# Difference between revisions of "1990 AIME Problems/Problem 4"

## Problem

Find the positive solution to

$\frac 1{x^2-10x-29}+\frac1{x^2-10x-45}-\frac 2{x^2-10x-69}=0$

## Solution

We could multiply the entire equation by all of the denominators, though that would obviously be unnecessarily tedious.

To simplify some of the word, a substitution can be used. Define $a$ as the denominator of the first fraction. We can rewrite it as $\frac{1}{a} + \frac{1}{a - 16} - \frac{2}{a - 40} = 0$. Multiplying out the denominators now, we get:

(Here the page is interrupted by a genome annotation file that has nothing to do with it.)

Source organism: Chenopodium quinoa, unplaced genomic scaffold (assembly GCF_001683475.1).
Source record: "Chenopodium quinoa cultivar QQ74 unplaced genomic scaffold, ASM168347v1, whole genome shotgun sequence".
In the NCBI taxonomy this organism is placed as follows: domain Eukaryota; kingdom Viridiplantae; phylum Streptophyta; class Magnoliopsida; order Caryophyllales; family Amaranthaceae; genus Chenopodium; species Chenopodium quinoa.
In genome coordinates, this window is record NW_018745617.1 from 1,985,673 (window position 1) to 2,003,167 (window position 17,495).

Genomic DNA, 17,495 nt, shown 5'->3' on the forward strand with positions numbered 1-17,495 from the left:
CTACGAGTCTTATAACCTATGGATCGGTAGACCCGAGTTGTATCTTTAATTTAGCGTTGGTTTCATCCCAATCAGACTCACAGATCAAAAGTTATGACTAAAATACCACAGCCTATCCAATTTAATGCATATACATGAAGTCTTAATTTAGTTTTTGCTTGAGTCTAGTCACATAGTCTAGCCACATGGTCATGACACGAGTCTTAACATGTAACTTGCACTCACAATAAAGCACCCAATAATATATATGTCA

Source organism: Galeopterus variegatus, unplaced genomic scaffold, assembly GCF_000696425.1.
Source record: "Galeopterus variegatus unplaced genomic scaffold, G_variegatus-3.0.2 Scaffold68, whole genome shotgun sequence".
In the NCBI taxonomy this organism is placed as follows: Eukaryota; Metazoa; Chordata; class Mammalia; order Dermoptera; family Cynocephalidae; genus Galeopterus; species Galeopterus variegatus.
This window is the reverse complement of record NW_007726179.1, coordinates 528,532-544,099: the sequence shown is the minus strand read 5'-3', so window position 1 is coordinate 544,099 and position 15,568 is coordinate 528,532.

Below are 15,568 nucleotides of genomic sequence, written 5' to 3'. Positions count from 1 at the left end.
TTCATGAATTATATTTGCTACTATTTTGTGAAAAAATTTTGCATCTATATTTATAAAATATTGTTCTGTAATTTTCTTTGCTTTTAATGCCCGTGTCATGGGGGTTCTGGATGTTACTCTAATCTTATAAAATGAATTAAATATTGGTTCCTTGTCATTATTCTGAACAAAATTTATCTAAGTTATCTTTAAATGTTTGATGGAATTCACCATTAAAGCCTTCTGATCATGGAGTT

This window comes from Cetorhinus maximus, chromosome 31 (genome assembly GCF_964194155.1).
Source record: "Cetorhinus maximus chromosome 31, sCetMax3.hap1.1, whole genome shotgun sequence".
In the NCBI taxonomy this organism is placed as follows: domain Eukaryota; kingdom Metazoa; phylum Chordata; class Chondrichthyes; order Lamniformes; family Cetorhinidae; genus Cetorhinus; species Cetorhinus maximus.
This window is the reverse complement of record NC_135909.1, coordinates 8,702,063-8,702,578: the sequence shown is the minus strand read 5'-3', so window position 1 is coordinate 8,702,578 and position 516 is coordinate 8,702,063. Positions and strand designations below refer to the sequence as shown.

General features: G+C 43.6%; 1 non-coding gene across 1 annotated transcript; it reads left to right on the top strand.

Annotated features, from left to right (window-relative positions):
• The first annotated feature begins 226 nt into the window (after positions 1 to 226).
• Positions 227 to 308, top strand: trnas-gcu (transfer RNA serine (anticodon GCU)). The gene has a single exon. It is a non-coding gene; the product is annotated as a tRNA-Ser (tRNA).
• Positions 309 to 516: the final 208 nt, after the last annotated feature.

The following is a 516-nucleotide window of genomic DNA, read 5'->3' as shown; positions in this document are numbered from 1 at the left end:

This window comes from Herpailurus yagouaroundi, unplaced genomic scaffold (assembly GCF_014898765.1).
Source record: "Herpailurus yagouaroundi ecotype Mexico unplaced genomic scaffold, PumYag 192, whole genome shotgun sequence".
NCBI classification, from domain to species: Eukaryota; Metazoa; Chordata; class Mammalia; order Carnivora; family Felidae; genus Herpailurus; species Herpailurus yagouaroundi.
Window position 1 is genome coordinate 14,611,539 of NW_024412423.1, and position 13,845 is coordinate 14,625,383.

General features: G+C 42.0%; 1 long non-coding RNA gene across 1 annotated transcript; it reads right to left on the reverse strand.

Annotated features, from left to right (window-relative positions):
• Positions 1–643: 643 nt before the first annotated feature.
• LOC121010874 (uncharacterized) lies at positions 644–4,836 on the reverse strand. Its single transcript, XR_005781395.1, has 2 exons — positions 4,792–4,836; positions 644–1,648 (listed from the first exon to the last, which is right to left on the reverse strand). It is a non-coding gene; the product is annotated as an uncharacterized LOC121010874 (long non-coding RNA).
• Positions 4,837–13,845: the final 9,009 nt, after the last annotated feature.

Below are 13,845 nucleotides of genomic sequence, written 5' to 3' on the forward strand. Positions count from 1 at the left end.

$(a - 16)(a - 40) + a(a - 40) - 2(a)(a - 16) = 0$

Simplifying, we get that $-64a + 40 \cdot 16 = 0$, so $a = 10$. Re-substituting the value of $a$, we get that $10 = x^2 - 10x - 29$. Thus, $0 = (x - 13)(x + 3)$. The positive root is $013$.